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  • 3.
    Basic, Goran
    Linnaeus University, Faculty of Social Sciences, Department of Pedagogy and Learning. Linnaeus University, Linnaeus Knowledge Environments, A Questioned Democracy.
    Coherent triads and successful inter-professional collaboration: narratives of professional actors in the Swedish child welfare system2019In: Nordic Social Work Research, ISSN 2156-857X, E-ISSN 2156-8588, Vol. 9, no 3, p. 235-249Article in journal (Refereed)
    Abstract [en]

    The aim of this study is to analyze how and when the professional actors within the Swedish child welfare system portray successful cooperation and determine which discursive patterns are involved in the construction of this phenomenon. The empirical basis for this study is formed by 147 recorded interviews with institution-placed youths, their parents, and different occupational categories within the social services and the Swedish National Board of Institutional Care. Analytical findings with the following themes are presented: (1) coherent vision triad, (2) coherent rhetorically accepted triad, and (3) coherent exclusive triad. The personal interactive aspect of cooperation among professional actors in the care of children is important for successful collaboration. This aspect also appears to be significant for producing and reproducing joint collaboration identities. However, joint collaboration identities and the coherence triad can limit the sphere of cooperation to the entities involved in the care of youths and the juvenile or his/her parents are left out.

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  • 4.
    Björk, Kaisa
    et al.
    Linnaeus University, Faculty of Social Sciences, Department of Pedagogy and Learning. Lindeberga-Sjöängen Preschool, Sweden.
    Danielsson, Eva
    Linnaeus University, Faculty of Social Sciences, Department of Pedagogy and Learning. Vasa Primary School, Sweden.
    Basic, Goran
    Linnaeus University, Faculty of Social Sciences, Department of Pedagogy and Learning. Linnaeus University, Linnaeus Knowledge Environments, A Questioned Democracy. Linnaeus University, Linnaeus Knowledge Environments, Education in Change.
    Collaboration and identity work: a linguistic discourse analysis of immigrant students’ presentations concerning different teachers’ roles in a school context2019In: Review of Education/Pedagogy/Cultural Studies, ISSN 1071-4413, E-ISSN 1556-3022, Vol. 41, no 1, p. 26-47Article in journal (Refereed)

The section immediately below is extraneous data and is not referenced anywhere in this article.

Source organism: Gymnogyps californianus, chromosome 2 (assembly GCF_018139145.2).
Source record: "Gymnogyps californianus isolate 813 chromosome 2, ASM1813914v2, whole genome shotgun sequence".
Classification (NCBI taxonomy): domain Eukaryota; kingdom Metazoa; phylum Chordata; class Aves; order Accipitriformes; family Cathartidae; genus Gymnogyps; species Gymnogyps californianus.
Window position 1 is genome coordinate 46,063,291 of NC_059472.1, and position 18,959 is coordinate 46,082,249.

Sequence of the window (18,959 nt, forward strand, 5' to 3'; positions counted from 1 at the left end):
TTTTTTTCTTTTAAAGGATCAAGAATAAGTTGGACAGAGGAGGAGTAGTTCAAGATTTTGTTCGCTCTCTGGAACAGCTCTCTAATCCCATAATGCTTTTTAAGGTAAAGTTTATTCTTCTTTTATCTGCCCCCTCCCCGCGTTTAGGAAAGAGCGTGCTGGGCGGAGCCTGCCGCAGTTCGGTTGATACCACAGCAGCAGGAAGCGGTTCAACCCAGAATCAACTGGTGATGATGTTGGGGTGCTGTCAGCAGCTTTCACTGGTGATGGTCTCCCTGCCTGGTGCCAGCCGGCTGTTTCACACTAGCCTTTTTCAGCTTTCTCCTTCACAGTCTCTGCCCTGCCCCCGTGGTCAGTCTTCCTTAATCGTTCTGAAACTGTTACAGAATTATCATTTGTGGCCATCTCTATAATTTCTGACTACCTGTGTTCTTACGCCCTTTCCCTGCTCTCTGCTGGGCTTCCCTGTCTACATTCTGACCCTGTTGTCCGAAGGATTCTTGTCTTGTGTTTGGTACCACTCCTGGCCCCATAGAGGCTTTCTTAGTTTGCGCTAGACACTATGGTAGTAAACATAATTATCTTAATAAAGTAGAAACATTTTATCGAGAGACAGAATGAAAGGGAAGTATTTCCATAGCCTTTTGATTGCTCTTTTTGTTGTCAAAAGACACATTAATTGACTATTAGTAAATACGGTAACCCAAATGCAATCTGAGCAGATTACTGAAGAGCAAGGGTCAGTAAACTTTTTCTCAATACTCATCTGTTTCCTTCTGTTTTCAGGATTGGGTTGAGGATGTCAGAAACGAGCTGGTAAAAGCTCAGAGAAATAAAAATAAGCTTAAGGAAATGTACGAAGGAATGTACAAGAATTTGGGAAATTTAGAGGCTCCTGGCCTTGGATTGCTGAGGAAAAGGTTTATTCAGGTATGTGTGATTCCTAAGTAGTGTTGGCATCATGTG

Abstract [en]

    The purpose of this study was to provide new understanding of teachers’ and immigrant students’ collaboration and identity work in a school context. Linguistic discourse analysis of immigrant student presentations of teachers’ different roles in a school context was based on empirical sequences from interviews in previously published qualitative analyses. The analysis was carried out with the help of linguistic discourse and previous research on the phenomena of ‘individual needs’, ‘dilemmas’, and ‘cooperation’. Analytical findings with the following themes are presented: (1) discursive presentation of disinterested and disrespected teachers, and (2) discursive presentation of active and strategic teachers. The discursive presentations of disinterested and disrespected teachers, and active and strategic teachers, painting a rhetorically charged picture of major challenges involved in teachers’ practical work with immigrant students. Implicit in these linguistic discursive representations is the portrayal of school teachers as both incompetent and competent actors, and students as competent actors. In this way, representations concerning school practice become a fundamental dimension in the creation and re-creation of students’ personal identities and teachers’ professional identities. Immigrant students occasionally create an interactive distance from categories upon which they depend in different ways and that are linked to the school context. Their identities are brought to the fore and preserved through both the distinction in relation to others and interactions with others (i.e., teachers, other students, and parents). The study provides an indication that recognition of identities is an important dimension for successful collaboration and learning in the school context.